While having a credit application declined can feel like an insult, it’s not a personal statement at all. It’s strictly a reflection of your credit report, and there are steps you can take to increase your odds of approval next time.
Read your rejection notice
The first thing you need to do is review your “adverse action notice,” which will explain why your application was declined. The most common reasons credit is denied include:
- Insufficient income – some lenders have a minimum threshold amount, while others look at the percentage of your income that’s used to pay for existing debit (your debt to income ratio)
- Limited credit history – especially if you’re just getting started on building your credit, your limited history might limit the card types you’ll be approved for
- Negatives on your credit report – if you’ve made late payments, have accounts in collection, or court judgements against you, you’re more likely to have your application declined
- Too much debt – Some lenders will not only look at the amount of debt you have, but the debt you would have if you maxed out every credit card and line of credit you can access
It’s possible your application was declined because of a “non-credit” reason – like your age (most lenders don’t issue credit to those under 18), a mistake on the application you submitted, or an error on your credit report.
Review Your Credit Report
You typically have up to 60 days to request a free copy of the credit report used in the application decision. Be sure to get that report and review it closely as mistakes aren’t unusual. If you do find errors, dispute them in writing with the credit bureaus.
It’s a good idea to monitor your credit so you aren’t surprised when you apply for credit. There are numerous credit monitoring services available, and you’re entitled to a free copy of your credit report from each of the “big three” credit reporting agencies (Equifax, Experian, and Transunion) each year – using AnnualCreditReport.com makes this process a little easier.
Review Your Application
Double check your completed application. It’s easy to make mistakes that can cause your application to be denied, like typing in an incorrect address, misreporting your income, or using the wrong social security number. If you see you’ve made a mistake on the application, contact the lender and discuss how this should be addressed.
Take the time to correct issues
If you understand why your application was declined, you can address that issue to increase your odds of approval next time. For example, if your income – or debt to income ratio – is an issue, pay off some of your existing debit or find a “side gig” and try again. OR
Apply for a card with better approval odds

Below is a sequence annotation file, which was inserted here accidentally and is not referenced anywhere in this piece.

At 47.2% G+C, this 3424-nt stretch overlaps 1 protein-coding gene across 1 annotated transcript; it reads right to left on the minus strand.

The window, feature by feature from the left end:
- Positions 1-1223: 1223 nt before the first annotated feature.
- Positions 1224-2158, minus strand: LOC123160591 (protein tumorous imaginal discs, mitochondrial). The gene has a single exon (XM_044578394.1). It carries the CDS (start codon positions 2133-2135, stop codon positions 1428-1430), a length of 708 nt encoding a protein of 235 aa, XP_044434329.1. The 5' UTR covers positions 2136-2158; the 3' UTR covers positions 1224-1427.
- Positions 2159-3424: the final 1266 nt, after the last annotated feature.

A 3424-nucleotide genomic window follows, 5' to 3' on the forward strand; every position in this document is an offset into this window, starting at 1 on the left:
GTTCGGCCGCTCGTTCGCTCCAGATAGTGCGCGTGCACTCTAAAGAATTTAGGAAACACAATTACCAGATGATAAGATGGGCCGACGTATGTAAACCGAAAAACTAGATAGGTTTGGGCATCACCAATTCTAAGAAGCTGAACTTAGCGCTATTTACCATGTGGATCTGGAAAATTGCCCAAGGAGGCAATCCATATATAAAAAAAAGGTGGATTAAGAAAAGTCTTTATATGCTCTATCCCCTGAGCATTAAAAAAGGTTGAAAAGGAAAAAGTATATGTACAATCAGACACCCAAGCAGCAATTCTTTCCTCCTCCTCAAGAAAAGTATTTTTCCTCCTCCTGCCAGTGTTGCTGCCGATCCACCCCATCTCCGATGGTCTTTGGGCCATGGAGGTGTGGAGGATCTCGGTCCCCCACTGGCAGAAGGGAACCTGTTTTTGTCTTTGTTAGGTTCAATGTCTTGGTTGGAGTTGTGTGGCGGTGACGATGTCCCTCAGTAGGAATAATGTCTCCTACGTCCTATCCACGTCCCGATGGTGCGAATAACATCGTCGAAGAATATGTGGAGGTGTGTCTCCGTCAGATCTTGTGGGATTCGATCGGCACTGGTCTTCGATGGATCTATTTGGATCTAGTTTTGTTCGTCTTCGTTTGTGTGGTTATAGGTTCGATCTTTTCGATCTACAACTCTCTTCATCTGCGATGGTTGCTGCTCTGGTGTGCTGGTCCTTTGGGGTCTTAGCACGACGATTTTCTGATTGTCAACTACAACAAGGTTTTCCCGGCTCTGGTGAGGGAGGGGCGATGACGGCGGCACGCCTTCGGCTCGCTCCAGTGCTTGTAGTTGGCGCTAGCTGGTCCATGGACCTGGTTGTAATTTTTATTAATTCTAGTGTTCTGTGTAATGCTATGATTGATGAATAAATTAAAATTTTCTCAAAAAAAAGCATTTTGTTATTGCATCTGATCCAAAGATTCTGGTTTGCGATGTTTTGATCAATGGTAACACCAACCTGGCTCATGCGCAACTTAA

If you really need a credit card now (for example, your lack of credit history is the reason you were declined), look into applying for a different type of credit card. You might ask a close friend or family member to add you as an “authorized user” to one of their credit accounts or apply for a secured card or credit builder loan.
Finally, be patient and ask for help if you need it
Smart money habits – like consistently making payments on time – will help you to establish or rebuild your credit.
If you feel you need some guidance, don’t hesitate to reach out. Ask someone you trust to mentor you, find a friend in a similar circumstance and agree to hold each other accountable, talk to your banker – but be very cautious if someone wants to charge you to improve your credit. (There are numerous free resources available – we link to several here.)
There are also a number of online resources to help you learn about, establish, and improve your credit. Some of our favorites include:
- FDIC’s How Money Smart Are You? This is a suite of 14 free games and related resources about everyday financial topics based on the FDIC’s award-winning Money Smart program. Playing a game, earning rewards, AND learning? It doesn’t get much better than this.
- Take Charge America might not be quite as fun, but has numerous free resources to help you take charge of your credit.
- The Consumer Financial Protection Bureau is also free and provides educational tools to help you make informed financial decisions.
The bottom line? Don’t get too discouraged if you had a credit card application declined. While building or repairing credit can feel like climbing a mountain, there are a number of free tools and resources so you can get the tools you need to help you succeed. Don’t believe us? Stop by any of our banking centers or give us a call and we can help you get started.
The views, information, or opinions expressed in this article are solely those of the author and do not necessarily represent the views of Citizens State Bank and its affiliates, and Citizens State Bank is not responsible for and does not verify the accuracy of any information contained in this article or items hyperlinked within. This is for informational purposes and is no way intended to provide legal advice.